# Can one move one point in a given finite metric space to obtain a metric space with rational distances?

my question is the following: I assume a finite metric space $A:=\{a_0,..,a_n\}$ with distances in the reals.

Assume an arbitrary $\epsilon>0$. Is it possible to find some 1-point metric extension of $A$, say $B:=A\cup\{b_0\}$ such that the following holds:

$d(b_0,a_0)<\epsilon$ and $d(b_0,a_i)\in\mathbb{Q}$ for all $i=1,..,n$?

We are not working within some big given metric space, so any abstract metric space $B$ with the described properties will work for me. I lost track between all the triangle inequalities...

Thanks a lot in advance for considering the question.

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Your second sentence is ambiguously worded imo. Do you mean, "For any given epsilon>0 the following holds: ...", or do you mean, "For any given epsilon>0 the following holds: ..." – Adam Rubinson Aug 18 '13 at 16:12
Also, take your metric space to be (R,|.|). if a_0 = sqrt(2) and a_1 = 1 then obviously there is no real number b_0 such that d(a_0,b_0) and d(a_1,b_1) are both rational. – Adam Rubinson Aug 18 '13 at 16:15
Hello Adam, thanks for your comments. I edited the question to avoid misunderstandings concerning epsilon. As for your example, the distance between $a_0$ and $b_0$ can be irrational. Furthermore, there is no need to find b_0 within the reals. It can be an abstract elements I only want triangle inequalities to hold. – Sofie Aug 18 '13 at 16:27
@AdamRubinson: your observation doesn't invalidate the question: the new metric space $B$ is not required to be a subspace of some given metric space. The required $b_0$ can be found in $\mathbb{R}^2$ with the usual metric in your example. – Rob Arthan Aug 18 '13 at 16:28
I see, Rob. Based on the change/clarification to the question, d(b_0,a_0) must equal 0. Since B is a metric space, we must have b_0 = a_0. – Adam Rubinson Aug 18 '13 at 16:40

Yes, you can do this. Let $m=\min_{i\ge 1} (a_i,a_0)$ and $M=\max_{i\ge 1} (a_i,a_0)$. Choose $d(b_0,a_0)<\min(\epsilon,m)$. You'll need a function $f:[m,M]\to [0,d(b_0,a_0)]$ such that:

1. $f$ is decreasing
2. $x\mapsto x+f(x)$ is increasing
3. $x+f(x)\in \mathbb Q$ when $x=d(a_i,a_0)$ for some $i=1,\dots,n$.

To construct such a function, begin with $x\mapsto d(b_0,a_0)-c(x-m)$ where $c>0$ is small, and slightly perturb it at the points $x=d(a_i,a_0)$, keeping it piecewise linear in between.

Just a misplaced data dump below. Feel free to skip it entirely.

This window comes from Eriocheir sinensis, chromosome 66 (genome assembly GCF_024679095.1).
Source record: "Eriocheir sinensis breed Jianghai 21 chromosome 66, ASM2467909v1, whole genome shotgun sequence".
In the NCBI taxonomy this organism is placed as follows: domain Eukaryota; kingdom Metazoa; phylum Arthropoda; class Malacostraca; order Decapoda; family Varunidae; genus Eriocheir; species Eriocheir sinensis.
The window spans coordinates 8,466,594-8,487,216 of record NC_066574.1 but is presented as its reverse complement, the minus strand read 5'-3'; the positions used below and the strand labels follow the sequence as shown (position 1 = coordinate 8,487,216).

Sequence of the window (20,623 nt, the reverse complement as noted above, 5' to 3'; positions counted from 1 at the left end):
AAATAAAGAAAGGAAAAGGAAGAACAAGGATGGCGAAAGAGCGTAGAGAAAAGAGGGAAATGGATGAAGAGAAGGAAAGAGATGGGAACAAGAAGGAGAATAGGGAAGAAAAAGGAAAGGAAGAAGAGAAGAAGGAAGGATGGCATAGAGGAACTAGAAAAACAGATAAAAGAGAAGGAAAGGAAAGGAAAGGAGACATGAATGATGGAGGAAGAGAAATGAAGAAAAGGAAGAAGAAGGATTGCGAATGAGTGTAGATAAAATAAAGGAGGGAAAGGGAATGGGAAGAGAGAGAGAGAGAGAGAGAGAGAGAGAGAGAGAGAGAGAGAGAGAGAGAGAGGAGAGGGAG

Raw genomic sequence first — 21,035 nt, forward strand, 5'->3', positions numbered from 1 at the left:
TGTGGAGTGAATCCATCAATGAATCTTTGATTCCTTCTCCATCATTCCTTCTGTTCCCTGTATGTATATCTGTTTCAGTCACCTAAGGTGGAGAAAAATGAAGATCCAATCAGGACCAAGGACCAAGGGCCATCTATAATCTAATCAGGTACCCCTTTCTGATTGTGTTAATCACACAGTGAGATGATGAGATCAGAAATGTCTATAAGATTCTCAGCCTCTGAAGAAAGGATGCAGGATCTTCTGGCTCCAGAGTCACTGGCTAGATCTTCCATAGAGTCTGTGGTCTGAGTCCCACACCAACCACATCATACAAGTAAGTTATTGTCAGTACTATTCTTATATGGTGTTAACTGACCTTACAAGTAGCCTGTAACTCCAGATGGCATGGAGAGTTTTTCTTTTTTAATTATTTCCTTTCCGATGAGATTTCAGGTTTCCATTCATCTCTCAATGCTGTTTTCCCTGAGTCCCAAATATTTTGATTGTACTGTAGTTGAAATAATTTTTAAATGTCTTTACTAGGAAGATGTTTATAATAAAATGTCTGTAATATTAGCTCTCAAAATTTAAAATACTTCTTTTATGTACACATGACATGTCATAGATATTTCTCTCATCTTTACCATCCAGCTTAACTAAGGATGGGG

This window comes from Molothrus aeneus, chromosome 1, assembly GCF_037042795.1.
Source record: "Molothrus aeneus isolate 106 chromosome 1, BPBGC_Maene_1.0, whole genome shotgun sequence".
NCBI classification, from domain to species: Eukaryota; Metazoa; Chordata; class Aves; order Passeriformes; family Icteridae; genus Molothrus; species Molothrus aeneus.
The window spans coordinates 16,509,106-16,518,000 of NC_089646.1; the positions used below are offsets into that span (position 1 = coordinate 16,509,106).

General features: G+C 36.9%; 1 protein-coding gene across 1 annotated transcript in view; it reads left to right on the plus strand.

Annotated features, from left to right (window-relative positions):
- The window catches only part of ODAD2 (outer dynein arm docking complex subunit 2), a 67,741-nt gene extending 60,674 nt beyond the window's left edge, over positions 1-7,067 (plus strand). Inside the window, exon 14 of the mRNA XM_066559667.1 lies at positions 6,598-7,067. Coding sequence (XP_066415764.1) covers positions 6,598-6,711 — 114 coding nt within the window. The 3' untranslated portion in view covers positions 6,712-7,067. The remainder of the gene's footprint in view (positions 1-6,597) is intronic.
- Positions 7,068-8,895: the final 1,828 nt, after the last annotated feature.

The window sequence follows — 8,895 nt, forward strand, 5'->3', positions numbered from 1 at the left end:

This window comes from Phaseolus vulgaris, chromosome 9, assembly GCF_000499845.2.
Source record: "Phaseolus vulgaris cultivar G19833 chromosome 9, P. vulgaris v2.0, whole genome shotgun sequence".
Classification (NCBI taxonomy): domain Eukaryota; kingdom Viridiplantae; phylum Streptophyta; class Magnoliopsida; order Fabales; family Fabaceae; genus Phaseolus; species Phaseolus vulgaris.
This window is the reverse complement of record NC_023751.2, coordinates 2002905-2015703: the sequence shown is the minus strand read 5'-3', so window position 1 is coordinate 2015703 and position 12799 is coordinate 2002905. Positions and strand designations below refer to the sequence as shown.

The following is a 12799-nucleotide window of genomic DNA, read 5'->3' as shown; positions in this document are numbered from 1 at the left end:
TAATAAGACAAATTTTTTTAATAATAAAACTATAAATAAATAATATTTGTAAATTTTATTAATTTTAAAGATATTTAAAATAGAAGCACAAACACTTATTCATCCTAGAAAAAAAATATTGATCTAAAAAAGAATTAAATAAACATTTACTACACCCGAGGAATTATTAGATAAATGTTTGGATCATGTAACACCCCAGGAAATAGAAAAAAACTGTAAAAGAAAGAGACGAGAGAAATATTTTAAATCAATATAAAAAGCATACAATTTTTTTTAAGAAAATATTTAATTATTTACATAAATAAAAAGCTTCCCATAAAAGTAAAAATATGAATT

For $i\ge 1$, define $$d(b_0,a_i) = d(a_0,a_i)+f(d(a_0,a_i))$$ The rationality is built in (property 3). Let's check the triangle inequalities involving $b_0$. Everywhere below $i,j\ge 1$.

1. $d(b_0,a_0)\le d(b_0,a_i)+d(a_0,a_i)$ holds because $d(b_0,a_0)<m\le d(a_0,a_i)$.
2. $d(a_0,a_i)\le d(a_0,b_0)+d(a_i,b_0)$ holds because $f\ge 0$
3. $d(b_0,a_i)\le d(b_0,a_0)+d(a_i,a_0)$ holds because $f\le d(b_0,a_0)$.
4. $d(b_0,a_i)\le d(b_0,a_j)+d(a_i,a_j)$ is separated into two cases:

• when $d(a_0,a_i)\le d(a_0,a_j)$, this holds by 2, even in the stronger form $d(b_0,a_i)\le d(b_0,a_j)$
• when $d(a_0,a_i)\ge d(a_0,a_j)$, this holds by 1: add the inequalities $d(a_0,a_i)\le d(a_0,a_j)+d(a_i,a_j)$ and $f(d(a_0,a_i))\le f(d(a_0,a_j))$.
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By rescaling if necessary, make all non-zero distances in $A$ greater than $100$, and make absolute values of differences of distinct distances greater than $100$. This is not particularly important, but helps in the visualization.

Choose a positive integer $M$ such that $\frac{1}{M}\lt \epsilon$, and declare the distance of $b_0$ from $a_0$ to be $\frac{1}{M}$.

Line up $a_1,a_2, \dots$ in non-increasing order of their distances from $a_0$. Note that there may be ties.

Consider first simultaneously all the $a_i$ which are at maximum distance from $a_0$. If $a_i$ is such a point, declare the distance of $b_0$ from $a_i$ to be some rational number $r$ in the interval $d(a_0,a_i)+\frac{1}{(n+1)M}\lt r\lt d(a_0,a_i)+\frac{1}{nM}$.

Continue in this way, the next time using the adjustment $\frac{1}{nM}$ to $\frac{1}{(n-1)M}$, and so on.

The triangle inequality: There are three types of triangle that have $b_0$ as a vertex. The triangle could have (i) vertices $b_0,a_0,a_i$ or (ii) vertices $b_0,a_i,a_j$ where $d(a_0,a_i)=d(a_0,a_j)$ or (iii) vertices $(b_0, a_i,a_j)$ where $d(a_0,a_i)\ne d(a_0,a_j)$.

Type (i): By the choice of distances, $b_0a_i$ is the long side, and $d(b_0,a_i)\lt d(a_0,b_0)+d(a_0,a_i)$.

Type (ii): Long side $a_ia_j$ is no problem, since this side has length $\le d(a_0,a_i)+d(a_0,a_j)$, and we have $d(b_0,a_j)\gt d(a_0,a_j)$.

And long side $b_0a_i$ is definitely not a problem, since $d(b_0,a_j)=d(b_0,a_i)$.

Type (iii): Again, long side equal to $a_ia_j$ is not a problem, from the triangle inequality in $A$.

Suppose the long side is $b_0a_i$. By our initial scaling, this long side is much longer than $b_0a_j$. By the extension of distance to $b_0$, we have $d(b_0,a_i)-d(a_0,a_i)\lt d(b_0,a_j)-d(a_0,a_j)$. It follows that $$d(b_0,a_i)\lt d(b_0,a_j)+d(a_0,a_i)-d(a_0,a_j)\le d(b_0,a_j)+d(a_i,a_j).$$

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@user90090 and AndréNicolas: Thanks a lot both of you for your correct and nice answers. It helped to prove that Urysohns space is separable. And I can stop manipulating triangle inequalities. Thank you once more! – Sofie Aug 18 '13 at 21:15
You are welcome. Sorry for the inelegant writeup. Was working on one computer, lost it all, did not have the patience to polish the hurriedly typed second version. – André Nicolas Aug 18 '13 at 21:25